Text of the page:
Although some trace the phenomenon of Kawaii as far back as Japan's Taisho era, it emerged most visibly in the 1970s, when schoolgirls instigated a quiet calligraphic rebellion.
From cute stationery to illustrations, followed by manga, Hello Kitty, Harajuku, and, ultimately, a pervasive culture of cute that touches every aspect of Japanese life: from the robotics industry to the postal service, architecture to food.
As colourful as its subject matter, this book contains numerous interviews with illustrators, graphic artists, fashion designers, scientists, and scholars.
It explores the phenomena of Harajuku, Sanrio, and girls' manga, and traces the roots of Kawaii from sociological and anthropological perspectives.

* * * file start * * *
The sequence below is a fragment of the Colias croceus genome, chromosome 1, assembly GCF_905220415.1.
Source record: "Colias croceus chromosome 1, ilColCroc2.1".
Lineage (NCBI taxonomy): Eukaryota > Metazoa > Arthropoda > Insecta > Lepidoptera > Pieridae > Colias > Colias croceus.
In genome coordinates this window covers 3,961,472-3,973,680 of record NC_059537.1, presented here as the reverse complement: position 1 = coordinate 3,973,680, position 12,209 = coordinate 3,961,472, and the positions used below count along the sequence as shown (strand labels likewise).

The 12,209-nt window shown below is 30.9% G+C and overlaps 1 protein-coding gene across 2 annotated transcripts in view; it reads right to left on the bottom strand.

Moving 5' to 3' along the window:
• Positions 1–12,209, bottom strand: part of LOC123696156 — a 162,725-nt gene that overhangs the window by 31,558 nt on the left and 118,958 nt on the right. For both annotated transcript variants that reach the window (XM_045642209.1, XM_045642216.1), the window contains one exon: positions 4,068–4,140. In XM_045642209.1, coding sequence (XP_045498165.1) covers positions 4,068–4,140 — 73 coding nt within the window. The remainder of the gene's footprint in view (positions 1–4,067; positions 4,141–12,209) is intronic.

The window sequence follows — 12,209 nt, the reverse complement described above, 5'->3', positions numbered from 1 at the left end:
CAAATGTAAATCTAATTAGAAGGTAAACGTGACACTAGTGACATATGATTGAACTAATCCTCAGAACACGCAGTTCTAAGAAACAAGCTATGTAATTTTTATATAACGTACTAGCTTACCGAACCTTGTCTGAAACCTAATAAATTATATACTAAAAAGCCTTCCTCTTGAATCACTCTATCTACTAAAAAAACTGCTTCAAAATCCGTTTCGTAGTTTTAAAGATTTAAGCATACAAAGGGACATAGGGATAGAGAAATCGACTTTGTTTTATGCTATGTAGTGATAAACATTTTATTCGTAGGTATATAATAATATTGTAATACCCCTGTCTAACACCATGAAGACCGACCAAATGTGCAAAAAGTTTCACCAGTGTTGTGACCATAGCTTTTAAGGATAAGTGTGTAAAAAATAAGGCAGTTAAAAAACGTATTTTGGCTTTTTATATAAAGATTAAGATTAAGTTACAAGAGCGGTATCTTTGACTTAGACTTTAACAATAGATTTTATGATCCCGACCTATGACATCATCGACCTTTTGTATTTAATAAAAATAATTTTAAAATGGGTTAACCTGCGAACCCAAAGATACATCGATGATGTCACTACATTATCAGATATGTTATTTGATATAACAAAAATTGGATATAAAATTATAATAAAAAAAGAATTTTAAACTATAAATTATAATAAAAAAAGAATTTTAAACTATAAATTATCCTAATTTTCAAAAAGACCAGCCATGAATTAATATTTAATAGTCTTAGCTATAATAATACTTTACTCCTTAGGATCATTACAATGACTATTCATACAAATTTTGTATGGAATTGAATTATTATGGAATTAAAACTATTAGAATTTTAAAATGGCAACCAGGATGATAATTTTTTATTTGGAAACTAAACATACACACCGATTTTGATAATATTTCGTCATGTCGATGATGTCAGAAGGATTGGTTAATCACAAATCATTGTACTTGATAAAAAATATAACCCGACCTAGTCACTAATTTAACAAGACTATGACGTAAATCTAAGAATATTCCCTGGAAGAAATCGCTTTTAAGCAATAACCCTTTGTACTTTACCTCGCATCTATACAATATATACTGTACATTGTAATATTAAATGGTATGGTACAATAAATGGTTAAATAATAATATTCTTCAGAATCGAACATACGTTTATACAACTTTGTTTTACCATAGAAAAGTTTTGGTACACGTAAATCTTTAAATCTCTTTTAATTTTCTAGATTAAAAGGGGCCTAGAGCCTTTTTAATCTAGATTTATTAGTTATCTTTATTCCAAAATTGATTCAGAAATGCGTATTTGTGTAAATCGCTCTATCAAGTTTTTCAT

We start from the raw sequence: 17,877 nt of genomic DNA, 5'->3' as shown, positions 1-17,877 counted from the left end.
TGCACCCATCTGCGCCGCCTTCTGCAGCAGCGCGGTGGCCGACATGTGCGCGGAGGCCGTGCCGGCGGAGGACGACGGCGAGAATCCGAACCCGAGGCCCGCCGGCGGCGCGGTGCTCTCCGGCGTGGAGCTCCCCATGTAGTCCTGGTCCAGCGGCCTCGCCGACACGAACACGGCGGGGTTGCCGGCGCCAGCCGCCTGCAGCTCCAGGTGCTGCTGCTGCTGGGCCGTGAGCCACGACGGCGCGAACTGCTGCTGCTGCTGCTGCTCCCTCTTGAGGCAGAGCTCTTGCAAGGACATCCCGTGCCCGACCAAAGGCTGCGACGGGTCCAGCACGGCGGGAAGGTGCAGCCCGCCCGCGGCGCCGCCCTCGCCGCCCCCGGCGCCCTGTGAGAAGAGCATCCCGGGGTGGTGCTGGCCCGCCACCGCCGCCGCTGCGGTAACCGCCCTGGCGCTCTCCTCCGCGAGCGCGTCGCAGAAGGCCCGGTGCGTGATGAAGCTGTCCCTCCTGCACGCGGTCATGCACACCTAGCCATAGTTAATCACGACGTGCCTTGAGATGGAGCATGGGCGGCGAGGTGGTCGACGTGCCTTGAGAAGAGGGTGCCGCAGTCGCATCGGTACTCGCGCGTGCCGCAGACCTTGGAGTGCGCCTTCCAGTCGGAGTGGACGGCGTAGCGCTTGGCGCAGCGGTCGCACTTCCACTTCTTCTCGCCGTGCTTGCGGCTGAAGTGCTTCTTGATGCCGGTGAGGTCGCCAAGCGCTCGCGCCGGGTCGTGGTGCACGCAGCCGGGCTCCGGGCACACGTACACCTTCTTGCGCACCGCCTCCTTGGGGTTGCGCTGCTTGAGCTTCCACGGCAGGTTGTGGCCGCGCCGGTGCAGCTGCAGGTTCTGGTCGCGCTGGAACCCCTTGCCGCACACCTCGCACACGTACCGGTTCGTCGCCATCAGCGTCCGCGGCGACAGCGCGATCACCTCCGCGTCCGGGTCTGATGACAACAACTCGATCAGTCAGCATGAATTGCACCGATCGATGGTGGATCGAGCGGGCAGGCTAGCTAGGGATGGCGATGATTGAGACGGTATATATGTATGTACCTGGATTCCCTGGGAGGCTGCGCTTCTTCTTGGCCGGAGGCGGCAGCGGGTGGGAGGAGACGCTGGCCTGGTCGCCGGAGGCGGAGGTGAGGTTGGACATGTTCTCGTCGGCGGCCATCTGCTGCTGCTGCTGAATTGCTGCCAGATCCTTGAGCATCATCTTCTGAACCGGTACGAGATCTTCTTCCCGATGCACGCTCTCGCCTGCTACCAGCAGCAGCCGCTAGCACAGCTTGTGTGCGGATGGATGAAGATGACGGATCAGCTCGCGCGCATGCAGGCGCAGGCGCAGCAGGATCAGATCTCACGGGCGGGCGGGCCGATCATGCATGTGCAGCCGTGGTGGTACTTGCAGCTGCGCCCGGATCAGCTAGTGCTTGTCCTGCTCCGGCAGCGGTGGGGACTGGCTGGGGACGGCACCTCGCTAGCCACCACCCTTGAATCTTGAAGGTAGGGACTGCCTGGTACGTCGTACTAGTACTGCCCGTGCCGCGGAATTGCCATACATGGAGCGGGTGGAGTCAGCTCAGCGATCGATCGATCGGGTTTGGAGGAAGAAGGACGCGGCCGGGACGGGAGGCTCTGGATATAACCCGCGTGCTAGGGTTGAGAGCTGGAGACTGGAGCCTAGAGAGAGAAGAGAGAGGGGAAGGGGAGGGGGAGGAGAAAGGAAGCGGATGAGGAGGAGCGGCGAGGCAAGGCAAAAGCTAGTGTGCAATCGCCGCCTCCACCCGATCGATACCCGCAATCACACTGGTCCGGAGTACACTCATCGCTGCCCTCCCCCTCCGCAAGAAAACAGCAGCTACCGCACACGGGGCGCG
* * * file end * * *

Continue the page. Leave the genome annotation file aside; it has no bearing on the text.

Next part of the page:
It also looks at Kawaii's darker sides as it morphs into gothic and gloomy iterations.
Best of all, this book illustrates the cultural movement through hundreds of colourful photographs that capture Kawaii's utter ubiquity: on the streets and inside homes, on lunchboxes and airplanes, in haute couture and street fashion, in cafes, museums, and hotels. Perfect for page-flipping or cover-to-cover reading, this entertaining and authoritative volume will leave readers with a deeper understanding of Japanese culture.